The chairman of the initiative made some introductory comments and then made a request: “I would like us to spend our first few moments celebrating what God has already done through the ministry of the Grahams. Would two or three of you in this room want to come to the microphone and share?”

My dad’s heart began to race. He sensed God saying, “Share your story.” Yet his flesh said, “You’re just a welder.” Before he knew it, he stood and was speaking about that day in 1967 and “The Restless Ones” at the Orpheum Theatre, about a skipped altar call and an encounter with Christ in a VW Beetle. He told about the church they’d found and those two small children who were now spending their lives starting new churches in Toronto and across Chile. “I do not know how many hundreds of lives are now in the Kingdom because my wife and I went to the movies that day,” he added.

Silence filled the room. Then an elderly man slowly made his way straight to my dad. Tears streaming, he stammered: “Hello Allan, my name is Tom Dice. I am a retired family counselor in the area. I want you to know something, Allan. God asked me to bring that movie to Prince Albert. I rallied my friends and colleagues, and we really expected great things to happen. Night after night we played the movie and night after night I stood before the audience and asked them to respond to Christ. Night after night I went home very disappointed. Until this day, to my knowledge, nobody ever responded. I thought my project was a failure. I wondered if I had heard God right in the first place. But I did hear Him, Allan. Now I see that it wasn’t a failure.” He embraced my dad and said, “Now I see. Praise Jesus, now I see.”

Pastors, I hope you also see that you serve a God whose gospel bears fruit, even if you can’t see it. I stand as evidence of this.

(EDITOR’S NOTE – Jeff Christopherson is the North American Mission Board’s regional vice president for Canada and the Northeast. This excerpt is from his book “Kingdom Matrix: Designing a Church for the Kingdom of God” (Russell Media, 2012). Available for purchase at Proceeds from the sale of this book will go to North American missions.)
8/22/2012 1:23:06 PM by Jeff Christopherson, Baptist Press | with 0 comments

Pastor, abandon not the flock

August 21 2012 by Ben Simpson, Baptist Press

ALEXANDRIA, Tenn. – The stillness of the night is shattered by the howl of a hungry wolf, making the wool of the sheep stand on end in terror like an electric shock just ran through it. Those little sheep really have nothing to fear as long as their brave and strong shepherd stands watching, ready to defend his sheep with his very life. The shepherd, who is a stalwart specimen of manhood, eyes the darkness to see from which way the wolf might come and then picks up his staff to ... run the other direction?! Hey, wait ... where’s ... where’s the shepherd going? What about your sheep?!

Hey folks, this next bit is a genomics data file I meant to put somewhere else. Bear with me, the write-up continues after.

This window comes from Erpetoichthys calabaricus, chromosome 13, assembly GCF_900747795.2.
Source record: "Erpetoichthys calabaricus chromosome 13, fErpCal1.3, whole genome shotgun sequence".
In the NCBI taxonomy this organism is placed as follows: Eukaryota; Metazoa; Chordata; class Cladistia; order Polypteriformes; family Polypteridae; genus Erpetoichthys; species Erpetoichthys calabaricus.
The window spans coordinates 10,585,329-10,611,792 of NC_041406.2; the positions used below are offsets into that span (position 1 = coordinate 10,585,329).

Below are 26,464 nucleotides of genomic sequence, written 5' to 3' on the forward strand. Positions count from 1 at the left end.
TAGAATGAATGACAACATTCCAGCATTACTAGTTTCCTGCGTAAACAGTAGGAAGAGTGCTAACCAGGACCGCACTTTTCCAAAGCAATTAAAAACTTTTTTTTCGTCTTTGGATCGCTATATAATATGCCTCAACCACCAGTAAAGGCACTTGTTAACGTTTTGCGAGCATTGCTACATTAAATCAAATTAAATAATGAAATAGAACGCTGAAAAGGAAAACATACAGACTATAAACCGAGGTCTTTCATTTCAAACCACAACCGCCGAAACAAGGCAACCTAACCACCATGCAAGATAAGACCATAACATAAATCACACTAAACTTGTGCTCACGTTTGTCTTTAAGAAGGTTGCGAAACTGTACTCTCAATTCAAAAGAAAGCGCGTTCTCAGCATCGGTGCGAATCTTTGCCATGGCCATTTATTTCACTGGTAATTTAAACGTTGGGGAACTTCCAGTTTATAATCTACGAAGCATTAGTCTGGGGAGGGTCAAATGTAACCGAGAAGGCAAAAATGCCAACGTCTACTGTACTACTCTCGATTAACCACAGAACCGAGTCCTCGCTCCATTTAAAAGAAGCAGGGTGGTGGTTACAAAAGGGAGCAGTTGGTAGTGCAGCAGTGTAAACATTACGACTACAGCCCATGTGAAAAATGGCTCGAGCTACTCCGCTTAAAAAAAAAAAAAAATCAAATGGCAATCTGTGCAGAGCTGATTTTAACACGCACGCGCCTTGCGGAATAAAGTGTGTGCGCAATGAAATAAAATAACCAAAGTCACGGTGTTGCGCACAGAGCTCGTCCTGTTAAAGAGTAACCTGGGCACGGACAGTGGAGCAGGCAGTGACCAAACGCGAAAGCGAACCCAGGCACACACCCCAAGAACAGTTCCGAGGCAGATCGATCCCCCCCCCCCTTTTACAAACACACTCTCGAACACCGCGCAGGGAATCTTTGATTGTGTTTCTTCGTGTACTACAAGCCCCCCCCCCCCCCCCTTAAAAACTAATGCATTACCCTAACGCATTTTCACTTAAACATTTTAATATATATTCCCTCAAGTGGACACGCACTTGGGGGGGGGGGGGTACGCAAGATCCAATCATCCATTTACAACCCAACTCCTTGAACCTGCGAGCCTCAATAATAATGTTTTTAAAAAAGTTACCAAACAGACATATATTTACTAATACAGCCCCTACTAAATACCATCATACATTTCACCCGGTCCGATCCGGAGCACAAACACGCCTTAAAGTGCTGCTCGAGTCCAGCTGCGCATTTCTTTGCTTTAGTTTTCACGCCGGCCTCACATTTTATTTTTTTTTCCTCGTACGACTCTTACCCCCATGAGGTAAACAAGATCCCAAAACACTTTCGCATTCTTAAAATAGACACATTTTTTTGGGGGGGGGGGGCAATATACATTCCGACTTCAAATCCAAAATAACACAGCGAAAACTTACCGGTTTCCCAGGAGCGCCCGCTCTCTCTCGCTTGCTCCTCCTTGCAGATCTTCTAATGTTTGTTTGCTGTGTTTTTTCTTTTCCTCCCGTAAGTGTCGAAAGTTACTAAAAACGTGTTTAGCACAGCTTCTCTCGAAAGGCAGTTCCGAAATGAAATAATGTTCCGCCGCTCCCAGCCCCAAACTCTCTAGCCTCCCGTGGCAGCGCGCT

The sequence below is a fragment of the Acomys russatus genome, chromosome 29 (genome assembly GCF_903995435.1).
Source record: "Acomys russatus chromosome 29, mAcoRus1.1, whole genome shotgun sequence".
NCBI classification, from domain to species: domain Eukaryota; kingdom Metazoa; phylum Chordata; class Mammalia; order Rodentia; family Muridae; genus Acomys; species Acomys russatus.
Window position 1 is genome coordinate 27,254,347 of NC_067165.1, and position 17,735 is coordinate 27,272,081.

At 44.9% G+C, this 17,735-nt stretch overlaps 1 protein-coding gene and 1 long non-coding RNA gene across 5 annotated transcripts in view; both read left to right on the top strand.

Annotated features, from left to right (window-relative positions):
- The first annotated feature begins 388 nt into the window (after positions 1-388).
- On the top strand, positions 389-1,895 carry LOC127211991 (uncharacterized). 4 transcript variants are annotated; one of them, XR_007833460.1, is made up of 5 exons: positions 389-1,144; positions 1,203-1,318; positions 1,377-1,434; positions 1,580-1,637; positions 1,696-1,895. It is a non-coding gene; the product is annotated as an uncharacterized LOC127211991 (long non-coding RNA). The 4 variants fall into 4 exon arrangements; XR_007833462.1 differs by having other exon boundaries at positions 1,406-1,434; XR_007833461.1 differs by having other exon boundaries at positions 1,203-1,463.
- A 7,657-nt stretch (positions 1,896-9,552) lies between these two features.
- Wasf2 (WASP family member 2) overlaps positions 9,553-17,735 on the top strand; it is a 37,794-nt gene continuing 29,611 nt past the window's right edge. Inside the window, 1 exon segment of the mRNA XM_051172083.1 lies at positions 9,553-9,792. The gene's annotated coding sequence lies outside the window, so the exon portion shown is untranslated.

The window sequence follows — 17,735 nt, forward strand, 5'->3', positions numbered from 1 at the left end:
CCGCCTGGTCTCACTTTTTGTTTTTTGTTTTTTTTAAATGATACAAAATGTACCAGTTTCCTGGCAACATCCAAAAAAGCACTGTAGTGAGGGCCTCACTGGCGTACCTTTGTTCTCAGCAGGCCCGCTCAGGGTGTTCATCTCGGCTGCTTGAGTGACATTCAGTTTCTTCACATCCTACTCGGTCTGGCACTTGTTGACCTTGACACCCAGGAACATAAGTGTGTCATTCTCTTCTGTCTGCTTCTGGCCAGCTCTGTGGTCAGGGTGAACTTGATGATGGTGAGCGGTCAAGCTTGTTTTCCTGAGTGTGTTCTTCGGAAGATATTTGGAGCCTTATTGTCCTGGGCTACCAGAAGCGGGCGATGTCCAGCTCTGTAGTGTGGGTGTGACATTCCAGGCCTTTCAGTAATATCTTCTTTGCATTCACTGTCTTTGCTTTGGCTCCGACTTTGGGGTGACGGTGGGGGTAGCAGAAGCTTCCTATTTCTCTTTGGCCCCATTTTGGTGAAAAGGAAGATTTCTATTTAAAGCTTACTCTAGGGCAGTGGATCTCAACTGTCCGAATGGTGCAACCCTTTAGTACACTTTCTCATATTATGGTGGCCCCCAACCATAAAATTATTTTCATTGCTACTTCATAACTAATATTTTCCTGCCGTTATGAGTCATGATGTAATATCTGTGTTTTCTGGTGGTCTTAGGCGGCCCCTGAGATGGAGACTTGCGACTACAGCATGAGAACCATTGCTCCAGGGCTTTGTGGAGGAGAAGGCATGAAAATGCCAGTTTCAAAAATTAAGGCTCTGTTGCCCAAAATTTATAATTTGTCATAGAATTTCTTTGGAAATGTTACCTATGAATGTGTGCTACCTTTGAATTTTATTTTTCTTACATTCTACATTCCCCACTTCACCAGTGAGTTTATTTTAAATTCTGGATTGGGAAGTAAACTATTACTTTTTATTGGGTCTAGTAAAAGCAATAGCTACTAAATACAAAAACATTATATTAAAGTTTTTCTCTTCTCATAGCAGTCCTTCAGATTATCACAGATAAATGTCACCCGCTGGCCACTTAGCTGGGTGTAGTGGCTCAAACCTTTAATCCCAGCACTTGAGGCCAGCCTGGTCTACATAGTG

That man by anybody’s standard would be a bad shepherd. He might feed the sheep, water the sheep, and interact with the sheep, but to abandon the sheep in their greatest moment of need nullifies the good he had done.

Jesus seemed to think so, as well, as He figuratively spoke of Himself as a shepherd and of people as sheep. He called Himself the Good Shepherd and defined that label as a shepherd who cares so much for the sheep that he puts his life on the line for them instead of running away (John 10:11-13).

Undoubtedly, Jesus is the Good Shepherd and will one day personally shepherd His flock when He returns, but for the meantime, He has placed men over His flock who are supposed to be good shepherds, as well. These “pastors,” a word derived from the Latin word for “shepherd,” are ultimately measured by Jesus’ definition of a good shepherd.

I have been a pastor now for a decade and long very much to be a good shepherd. Yet, I have to be honest and admit that I am often tempted – when the wolf howls – to grab my things with haste and run. The wolf takes many forms for pastors: conflict in the church, financial issues, egregious sin in the lives of congregants, discouragement over personal shortcomings or the shortcomings of the church body, difficult people, discontent with your leadership or preaching.

But before you jump up and run away into the night for safety and ease, consider:

1. Your leaving should only be by the permission of God.

Paul told the Ephesian elders to “be on guard for yourselves and for all the flock, among which the Holy Spirit has made you overseers, to shepherd the church of God which He purchased with His own blood,” (Acts 20:28). You have been called and placed by God where you are. Since this is true, it’s not up to you when to leave. He called you go there, and He will call you to leave there. Until then, stand and persevere against the wolf!

2. Your leaving very well may cause you to miss something glorious that God is doing.

The 16th-century Reformers rallied around the slogan “after darkness, light.” Scripture and history prove that saying to be wise. It’s often the darkest of hours that precede glorious days of light. Stay put and rest in the sovereignty of God who “causes all things to work together for good to those who love God, to those who are called according to His purpose,” (Romans 8:28). Light is coming!

3. Your leaving could erode the trust of the sheep for the next shepherd.